Monday, October 5, 2015

Mirow's "Latin American Constitutions"

M. C. Mirow, Florida International University College of Law, has published Latin American Constitutions: The Constitution of Cádiz and its Legacy in Spanish America, with the Cambridge University Press:
Latin American Constitutions provides a comprehensive historical study of constitutionalism in Latin America from the independence period to the present, focusing on the Constitution of Cádiz, a foundational document in Latin American constitutionalism. Although drafted in Spain, it was applied in many regions of Latin America, and deputies from America formed a significant part of the drafting body. The politicization of constitutionalism reflected in Latin America's first moments proved to be a lasting legacy evident in the legal and constitutional world of the region today: many of Latin America's present challenges to establishing effective constitutionalism can be traced to the debates, ideas, structures, and assumptions of this text. This book explores the region's attempts to create effective constitutional texts and regimes in light of an established practice of linking constitutions to political goals and places important constitutional thinkers and regional constitutions, such as the Mexican Constitution of 1917, into their legal and historical context.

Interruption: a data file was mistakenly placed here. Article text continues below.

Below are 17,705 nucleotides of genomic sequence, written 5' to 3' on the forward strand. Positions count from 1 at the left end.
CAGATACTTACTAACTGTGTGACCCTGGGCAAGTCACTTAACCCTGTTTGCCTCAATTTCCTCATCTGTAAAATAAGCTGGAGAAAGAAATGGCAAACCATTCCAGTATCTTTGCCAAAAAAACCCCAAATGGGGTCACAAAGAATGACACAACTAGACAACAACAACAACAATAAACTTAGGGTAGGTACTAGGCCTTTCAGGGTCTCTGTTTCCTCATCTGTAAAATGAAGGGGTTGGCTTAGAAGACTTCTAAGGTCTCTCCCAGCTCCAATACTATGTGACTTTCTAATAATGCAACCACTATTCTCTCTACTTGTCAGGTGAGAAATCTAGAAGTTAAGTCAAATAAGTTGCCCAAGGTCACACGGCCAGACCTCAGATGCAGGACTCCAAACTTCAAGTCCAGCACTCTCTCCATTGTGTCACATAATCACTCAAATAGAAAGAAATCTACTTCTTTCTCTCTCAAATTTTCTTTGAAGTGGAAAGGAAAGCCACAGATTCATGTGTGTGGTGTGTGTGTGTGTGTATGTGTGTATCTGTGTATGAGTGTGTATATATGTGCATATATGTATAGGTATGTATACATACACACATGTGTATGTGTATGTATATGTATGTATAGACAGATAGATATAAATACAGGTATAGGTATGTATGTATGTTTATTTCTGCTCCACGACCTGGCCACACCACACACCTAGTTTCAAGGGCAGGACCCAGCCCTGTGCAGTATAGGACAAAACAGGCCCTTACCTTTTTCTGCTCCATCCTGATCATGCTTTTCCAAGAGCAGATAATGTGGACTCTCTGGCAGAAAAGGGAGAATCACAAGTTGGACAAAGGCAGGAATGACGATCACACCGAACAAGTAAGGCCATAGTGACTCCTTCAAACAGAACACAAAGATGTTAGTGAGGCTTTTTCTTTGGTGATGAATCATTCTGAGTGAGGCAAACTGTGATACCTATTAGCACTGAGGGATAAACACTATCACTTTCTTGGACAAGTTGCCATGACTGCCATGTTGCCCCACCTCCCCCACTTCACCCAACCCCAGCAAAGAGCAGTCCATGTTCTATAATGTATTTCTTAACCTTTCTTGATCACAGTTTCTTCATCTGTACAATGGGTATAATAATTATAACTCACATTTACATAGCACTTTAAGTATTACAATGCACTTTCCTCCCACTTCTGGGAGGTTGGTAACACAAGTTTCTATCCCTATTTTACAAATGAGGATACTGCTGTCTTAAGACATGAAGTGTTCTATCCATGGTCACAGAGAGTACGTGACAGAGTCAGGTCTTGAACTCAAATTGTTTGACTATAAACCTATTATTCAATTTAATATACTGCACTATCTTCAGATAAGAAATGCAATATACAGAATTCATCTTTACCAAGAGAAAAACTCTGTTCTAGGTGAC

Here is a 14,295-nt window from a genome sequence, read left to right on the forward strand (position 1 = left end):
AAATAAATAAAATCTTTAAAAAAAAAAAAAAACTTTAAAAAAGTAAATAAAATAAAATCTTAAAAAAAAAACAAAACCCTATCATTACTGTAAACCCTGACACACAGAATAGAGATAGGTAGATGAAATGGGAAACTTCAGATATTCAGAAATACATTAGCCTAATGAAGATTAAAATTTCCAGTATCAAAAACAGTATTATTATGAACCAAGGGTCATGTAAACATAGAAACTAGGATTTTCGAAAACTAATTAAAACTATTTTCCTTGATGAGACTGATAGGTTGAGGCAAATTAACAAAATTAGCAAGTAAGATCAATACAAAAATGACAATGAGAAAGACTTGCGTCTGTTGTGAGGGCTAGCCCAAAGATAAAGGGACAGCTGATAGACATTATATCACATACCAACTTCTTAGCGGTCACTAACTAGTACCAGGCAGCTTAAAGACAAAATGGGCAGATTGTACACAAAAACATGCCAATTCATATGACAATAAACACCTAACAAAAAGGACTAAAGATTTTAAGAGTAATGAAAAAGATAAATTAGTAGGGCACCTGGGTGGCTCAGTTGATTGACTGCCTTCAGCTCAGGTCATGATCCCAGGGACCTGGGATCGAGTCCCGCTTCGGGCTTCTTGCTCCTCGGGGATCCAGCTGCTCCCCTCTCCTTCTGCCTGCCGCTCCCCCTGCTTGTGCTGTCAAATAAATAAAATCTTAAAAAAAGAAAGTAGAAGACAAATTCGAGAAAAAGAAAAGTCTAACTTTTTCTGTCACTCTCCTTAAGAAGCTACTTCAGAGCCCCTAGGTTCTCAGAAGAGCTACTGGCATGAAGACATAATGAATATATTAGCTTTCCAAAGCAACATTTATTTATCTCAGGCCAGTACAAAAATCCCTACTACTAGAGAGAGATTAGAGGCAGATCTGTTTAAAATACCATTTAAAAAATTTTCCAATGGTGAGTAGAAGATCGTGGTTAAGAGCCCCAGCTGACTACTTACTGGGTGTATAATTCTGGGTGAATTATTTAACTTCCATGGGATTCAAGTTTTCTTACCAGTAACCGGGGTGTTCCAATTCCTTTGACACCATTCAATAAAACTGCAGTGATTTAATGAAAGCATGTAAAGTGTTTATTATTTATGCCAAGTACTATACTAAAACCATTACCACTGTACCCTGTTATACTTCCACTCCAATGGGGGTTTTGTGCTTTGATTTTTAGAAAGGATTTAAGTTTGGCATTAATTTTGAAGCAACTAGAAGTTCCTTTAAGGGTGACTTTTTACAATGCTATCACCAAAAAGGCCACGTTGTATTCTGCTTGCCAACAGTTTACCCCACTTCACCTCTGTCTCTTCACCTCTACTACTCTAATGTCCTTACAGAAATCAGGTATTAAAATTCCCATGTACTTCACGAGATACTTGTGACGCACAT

Here is the table of contents:

1. Constitutional limbo in early nineteenth-century Latin America
2. The Constitution of Cádiz: America's other first constitution
3. The colonies speak to the metropole: transatlantic constitutionalism
4. The failures and successes of metropole constitutionalism
5. Latin American constitutionalism after independence
6. The legacy of the Constitution of Cádiz: twentieth-century Latin American constitutionalism
7. Constitutional promise: Latin American constitutionalism today